This entry was posted in 2015, Ethiopian news, Projects, Sports, Uncategorized. Bookmark the permalink.

Triumphant string of victories for The Wolves

Written by Muna

It was a busy week for our Summer football team, the Link Ethiopia Wolves.

The Wolves competed in four matches, battling through the group stages of the Gondar Under 17s Cup tournament, last week. The first game was against ‘Esufikir’. Both teams were strong and remained upbeat throughout the match. At the end of the first half, the score was 1-1.

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Despite the Wolves best efforts, Esufikir gained the upper hand and scored their second goal. Esufikir won the match 2-1.

The second game saw The Wolves facing ‘Brigata.’ After the Wolves defeat against Esufikir, they were more determined than ever to win this game. If they were to lose, they wouldn’t proceed to the semi-finals. The band of brothers, drawn from Link Ethiopia schools across Gondar, definitely didn’t want to go home yet.

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In an early bout of energy and enthusiasm, The Wolves scored an early goal in the first half, which ended 2-0. In the second half, The Wolves kept energetic and sealed their victory with another goal. The final score was 3-0! This was one of their best scores, not to mention displays of skill and tenacity, yet. Things were looking up….

By winning the match against Brigata, the team entered the quarter-finals with confidence. The third game in a week was against a team called ‘Fuad Grocery’ – some of the participating teams come from schools or NGO’s, like ours. Fuad Grocery is one of the teams sponsored by a local business. Cheered on by growing numbers of avid fans the team won 2-1 and secured their reputation ahead of the semis. The Wolves were on a winning streak as the semi-finals approached and it was tense for all involved – from the players to their coach and the Link Ethiopia staff in Ethiopia and the UK. In the semi -final game they played against a team regarded as the best and most competitive competing in the tournament: ‘Medhanealem’ whose players loom larger-than-life and display a level of skill usually reserved for older players. Yet, despite this intimidating presence, The Wolves managed to score an early goal in the first half. Their tenacity and skilful defending saw The Wolves dig in and securing the match 1-0.

The Link Ethiopia Wolves have now qualified for the finals once again. They play against Esufikir – the only team they lost to this year. Last year our team made it to the finals, against ‘Kebele 03’and lost – on penalties! It was a tense and nerve racking final that ended in disappointment. We hope that this year the result will go better for the Wolves. We know they’re ready for this year’s finals and we can’t wait to see how they do.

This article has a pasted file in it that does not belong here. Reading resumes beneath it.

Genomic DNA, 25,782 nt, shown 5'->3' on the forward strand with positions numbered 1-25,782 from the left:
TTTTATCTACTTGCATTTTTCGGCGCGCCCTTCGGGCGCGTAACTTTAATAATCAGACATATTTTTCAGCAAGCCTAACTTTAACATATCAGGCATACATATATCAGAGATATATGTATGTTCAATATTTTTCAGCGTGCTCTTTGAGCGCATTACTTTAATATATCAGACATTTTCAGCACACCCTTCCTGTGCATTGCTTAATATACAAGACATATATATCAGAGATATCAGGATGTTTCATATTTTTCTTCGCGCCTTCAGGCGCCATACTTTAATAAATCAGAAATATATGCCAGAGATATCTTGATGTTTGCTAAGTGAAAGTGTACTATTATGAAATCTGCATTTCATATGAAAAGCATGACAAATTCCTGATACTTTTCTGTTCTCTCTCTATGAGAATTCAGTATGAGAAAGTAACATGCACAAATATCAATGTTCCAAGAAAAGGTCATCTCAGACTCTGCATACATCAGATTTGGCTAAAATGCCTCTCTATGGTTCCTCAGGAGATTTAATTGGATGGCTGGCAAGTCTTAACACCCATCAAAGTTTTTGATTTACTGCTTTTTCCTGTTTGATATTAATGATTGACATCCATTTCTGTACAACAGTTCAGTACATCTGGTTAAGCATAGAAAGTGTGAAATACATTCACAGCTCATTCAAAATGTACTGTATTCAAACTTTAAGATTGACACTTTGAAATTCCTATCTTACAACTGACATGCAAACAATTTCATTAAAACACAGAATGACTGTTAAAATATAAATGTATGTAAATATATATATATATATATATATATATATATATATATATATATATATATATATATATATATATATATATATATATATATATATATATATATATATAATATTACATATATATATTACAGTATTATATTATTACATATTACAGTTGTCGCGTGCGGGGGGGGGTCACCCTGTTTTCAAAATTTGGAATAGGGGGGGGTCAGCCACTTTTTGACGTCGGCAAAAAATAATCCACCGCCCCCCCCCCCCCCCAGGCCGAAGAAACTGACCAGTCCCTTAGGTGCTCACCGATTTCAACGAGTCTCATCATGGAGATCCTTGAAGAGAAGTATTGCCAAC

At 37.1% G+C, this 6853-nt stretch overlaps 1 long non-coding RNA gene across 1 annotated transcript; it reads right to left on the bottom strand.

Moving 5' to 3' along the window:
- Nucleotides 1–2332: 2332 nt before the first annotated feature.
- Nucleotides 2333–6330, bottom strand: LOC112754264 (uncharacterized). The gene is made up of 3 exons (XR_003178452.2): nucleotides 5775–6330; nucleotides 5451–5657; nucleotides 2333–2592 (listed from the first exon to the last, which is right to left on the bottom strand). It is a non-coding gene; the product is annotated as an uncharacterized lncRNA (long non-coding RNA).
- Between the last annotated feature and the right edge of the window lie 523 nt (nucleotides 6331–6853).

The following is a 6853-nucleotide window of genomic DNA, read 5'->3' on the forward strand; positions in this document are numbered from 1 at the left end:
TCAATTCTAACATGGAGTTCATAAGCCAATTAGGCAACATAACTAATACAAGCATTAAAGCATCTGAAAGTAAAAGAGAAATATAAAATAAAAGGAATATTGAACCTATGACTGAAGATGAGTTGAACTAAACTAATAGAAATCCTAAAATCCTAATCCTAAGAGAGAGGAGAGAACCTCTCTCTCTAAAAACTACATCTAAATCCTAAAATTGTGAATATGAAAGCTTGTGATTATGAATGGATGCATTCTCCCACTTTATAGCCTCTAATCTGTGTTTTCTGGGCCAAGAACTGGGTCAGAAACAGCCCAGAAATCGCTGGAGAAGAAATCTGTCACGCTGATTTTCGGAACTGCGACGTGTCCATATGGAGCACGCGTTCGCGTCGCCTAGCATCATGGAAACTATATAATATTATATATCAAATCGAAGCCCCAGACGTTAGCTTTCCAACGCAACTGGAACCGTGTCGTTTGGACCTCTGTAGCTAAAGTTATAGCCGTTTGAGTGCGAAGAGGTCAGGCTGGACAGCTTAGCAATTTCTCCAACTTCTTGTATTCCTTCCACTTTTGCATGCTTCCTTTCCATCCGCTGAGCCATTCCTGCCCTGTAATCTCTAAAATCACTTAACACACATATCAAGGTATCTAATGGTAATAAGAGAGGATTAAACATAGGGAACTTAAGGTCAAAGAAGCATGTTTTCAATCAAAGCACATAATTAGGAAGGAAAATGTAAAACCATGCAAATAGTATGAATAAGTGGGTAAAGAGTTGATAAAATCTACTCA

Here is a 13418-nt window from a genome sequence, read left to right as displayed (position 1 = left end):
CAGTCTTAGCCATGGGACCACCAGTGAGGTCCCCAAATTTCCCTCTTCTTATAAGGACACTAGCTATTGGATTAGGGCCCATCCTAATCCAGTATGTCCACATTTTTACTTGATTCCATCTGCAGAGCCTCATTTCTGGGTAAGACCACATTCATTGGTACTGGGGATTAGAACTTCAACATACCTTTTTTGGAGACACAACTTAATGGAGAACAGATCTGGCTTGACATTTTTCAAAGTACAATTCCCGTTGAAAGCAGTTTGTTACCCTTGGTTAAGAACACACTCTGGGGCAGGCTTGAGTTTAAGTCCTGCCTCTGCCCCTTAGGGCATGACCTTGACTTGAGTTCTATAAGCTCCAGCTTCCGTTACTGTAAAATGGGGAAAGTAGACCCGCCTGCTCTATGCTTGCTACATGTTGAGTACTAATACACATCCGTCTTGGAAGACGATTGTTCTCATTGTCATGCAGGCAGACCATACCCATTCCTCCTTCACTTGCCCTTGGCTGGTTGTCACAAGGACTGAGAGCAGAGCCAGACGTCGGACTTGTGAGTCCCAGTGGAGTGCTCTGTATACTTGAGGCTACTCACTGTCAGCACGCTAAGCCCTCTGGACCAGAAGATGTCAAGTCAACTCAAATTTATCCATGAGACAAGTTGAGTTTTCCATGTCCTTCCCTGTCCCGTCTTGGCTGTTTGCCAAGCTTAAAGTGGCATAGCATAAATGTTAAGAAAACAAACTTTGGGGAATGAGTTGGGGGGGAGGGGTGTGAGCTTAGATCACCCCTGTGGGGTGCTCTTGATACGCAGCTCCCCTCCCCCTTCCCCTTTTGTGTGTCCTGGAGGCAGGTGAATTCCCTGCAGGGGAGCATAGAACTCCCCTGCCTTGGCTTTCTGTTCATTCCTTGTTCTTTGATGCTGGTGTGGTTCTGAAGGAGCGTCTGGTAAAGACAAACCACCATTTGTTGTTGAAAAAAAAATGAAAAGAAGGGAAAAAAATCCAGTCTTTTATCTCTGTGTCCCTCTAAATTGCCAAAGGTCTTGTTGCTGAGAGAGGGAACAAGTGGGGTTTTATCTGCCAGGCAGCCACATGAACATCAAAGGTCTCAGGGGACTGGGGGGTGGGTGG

This entry was posted in 2015, Sports, Uncategorized. Bookmark the permalink.

Happy International Literacy Day!

Written by Muna

In 1965, UNESCO has proclaimed that September 8th will be marked as International Literacy Day. Today is a day to highlight the importance of literacy to individuals, communities and societies. A day to remind everybody that reading and writing is one of the basic skills every person should and has the right to have. For over 55 years UNESCO has worked to ensure that literacy remains a priority on national and international agendas.

This year’s theme is Literacy and Sustainable Societies. Projects and events are being held all around the world in dedication of this day. In New Zealand babies born on September 8th, get a free book so new parents can read to them straight away.

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Literacy is a fundamental human right and everybody should be able to have access to it. Many countries have worked on improving their education system and made many efforts to reduce national illiteracy rates. For example, since 1951 the overall literacy rate in India has increased from a mere 18.33% to 74.04%. On an average, literacy rates have went up by at least 9-10% every decade.

On education, children from Finland are more ahead than other countries. Teaching is a well-paid and respected profession and at start of 2016, Finnish children will start learning computer coding. Finland is known for their innovative ways of education. They don’t dub foreign shows, but rather use subtitles to encourage viewers into reading and learning a new language. The Scandinavian country also has a strong library culture. 80% of Finns visit the library regularly. On an average, each person borrows 10 books, DVD’s or magazines in a year. And the UK isn’t that far behind!

Finland ranks very high amongst developed countries in education and literacy. Link Ethiopia have been working hard to decrease the illiteracy rate in Ethiopia with our project work in schools. Not that long ago, Link Ethiopia started our Libraries and Literacy project. Just like Finland, our goal is to promote a culture of reading and combat low literacy levels in schools at the same time. The project’s objectives are:

  • To improve children’s reading attainment in the early grades.
  • To increase access to books and libraries for younger children.
  • To encourage reading for pleasure.
  • To improve early grade teachers’ confidence in teaching reading and English.
  • To improve the quality of teaching through adoption of pedagogies of systematic phonics and reading comprehension techniques.